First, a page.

The next thing he says (and this is completely obvious, if you’ve ever encountered an agile project done right) is you should be prepared to vary one (or even two) of the factors involved. Vary the scope, schedule or the resources that is, based on what you encounter during a project.

That’s nicely said and all, especially if you’ve won the client’s trust already, but what are you going to tell a customer that has a budget of say €100k for which you’ll quite likely implement something nice that suits his needs. The client puts out an RFP and invites three suppliers to answer to the RFP. You now it’s best for the client to end up in a situation where in cooperation with the client you can vary either scope, schedule or resources, but you have to win the client’s trust first.

I think the answer lies in the response to the RFP plus a certain amount of risk you’re willing to take as supplier to win this deal and this is where the list of contracts comes in that I got from Martijn Dashorst of Wicket fame. The list, by Alistair Cockburn provides various options for drafting a cooperation between the client and the supplier, varying from fixed-everything to fixed-nothing.

I’ll be digging through this list in the coming weeks to see if there’s anything usable. In the meantime, one thought I had was to be upfront with a potential client and offer him the various options for drafting an agreement (or at least, the ones we feel comfortable with). I’m not sure this will work in all scenarios. There are plenty of RFPs for example that require you to come with a response without being able to discuss possible directions with a client (how weird that may sound).

Apply for the Search Symposium @ JTeam – June 3rd

April 17th, 2009 by

More and more information is available every day, both out on the internet as well as internal to companies. Combined with the trend for organizations to increasingly enable self-service for their customers, it’s important to make all this information easily accessible. One of the easiest ways for customers to access information they need is by allowing them to search through the information.

The challenge is how to offer a nice and clean way for customers to search through these vast amounts of information. There are various enterprise search technologies out there. A few days ago, I talked to a friend of mine who had implemented the Google Search Appliance and other than that, you can obviously think about vendors such as Endeca or FAST. A (relatively) new kid on the block is Solr, an open source enterprise search solution.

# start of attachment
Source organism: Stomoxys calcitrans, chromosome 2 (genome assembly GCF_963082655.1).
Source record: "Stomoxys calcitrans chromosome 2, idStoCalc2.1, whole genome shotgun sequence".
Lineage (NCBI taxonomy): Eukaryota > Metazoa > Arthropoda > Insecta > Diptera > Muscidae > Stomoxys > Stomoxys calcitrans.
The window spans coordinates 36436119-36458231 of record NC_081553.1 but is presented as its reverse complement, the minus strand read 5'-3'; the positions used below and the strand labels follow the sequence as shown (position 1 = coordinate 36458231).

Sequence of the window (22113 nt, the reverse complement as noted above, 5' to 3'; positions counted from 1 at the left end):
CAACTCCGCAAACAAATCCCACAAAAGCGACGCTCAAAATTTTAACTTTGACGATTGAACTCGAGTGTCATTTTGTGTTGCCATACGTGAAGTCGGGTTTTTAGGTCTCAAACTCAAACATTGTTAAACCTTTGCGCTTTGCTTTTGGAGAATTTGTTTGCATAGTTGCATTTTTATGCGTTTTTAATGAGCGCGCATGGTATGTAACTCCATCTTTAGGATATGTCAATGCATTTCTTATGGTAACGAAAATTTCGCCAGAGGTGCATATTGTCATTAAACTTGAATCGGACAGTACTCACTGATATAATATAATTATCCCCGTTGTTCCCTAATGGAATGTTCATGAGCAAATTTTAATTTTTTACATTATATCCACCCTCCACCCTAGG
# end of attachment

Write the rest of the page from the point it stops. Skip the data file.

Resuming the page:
At JTeam, we’ve always helped clients expose information in various ways. We’ve done this for clients such as Ilse Media (by implementing the frontend for the well-known Dutch search engine, and more recently i-local (online search engine for companies). We’ve used a wide variety of technologies to do all of this and we believe we have built up a good amount of knowledge in this area.

There are some interesting challenges to think about when settling on a strategy to make your information base searchable. Imagine things like multi-lingual information, customization of what to search for (documents, custom databases, SaaS platforms in use by clients such as Salesforce and the obvious package selection factors such as pricing, support, training and maintenance).

To get a better overview of what challenges you are facing while making your information available and searchable and to give you some insight into what we believe are the trends and technologies in this area, we’re organizing a Search Symposium coming June 3rd.

This event does not have open admission. We explicitly welcome decision makers of (semi)government or commercial organizations who are considering or currently involved with an enterprise search program–organizations that possess a substantial amount of information and are in need of an affordable & innovative solution that fulfills their needs. People that have a (strong) background in or affinity to search solutions and/or technologies are also encouraged to welcome to come and join.

This small and targeted event will take place on Wednesday 3rd of June, from 14:00 to 17:00 followed by some drinks at JTeam’s headquqarters in Amsterdam. There is limited space so make sure to apply soon at with a short description of your motivation for participating.

The BCG Matrix at JTeam – new & cool technologies

April 16th, 2009 by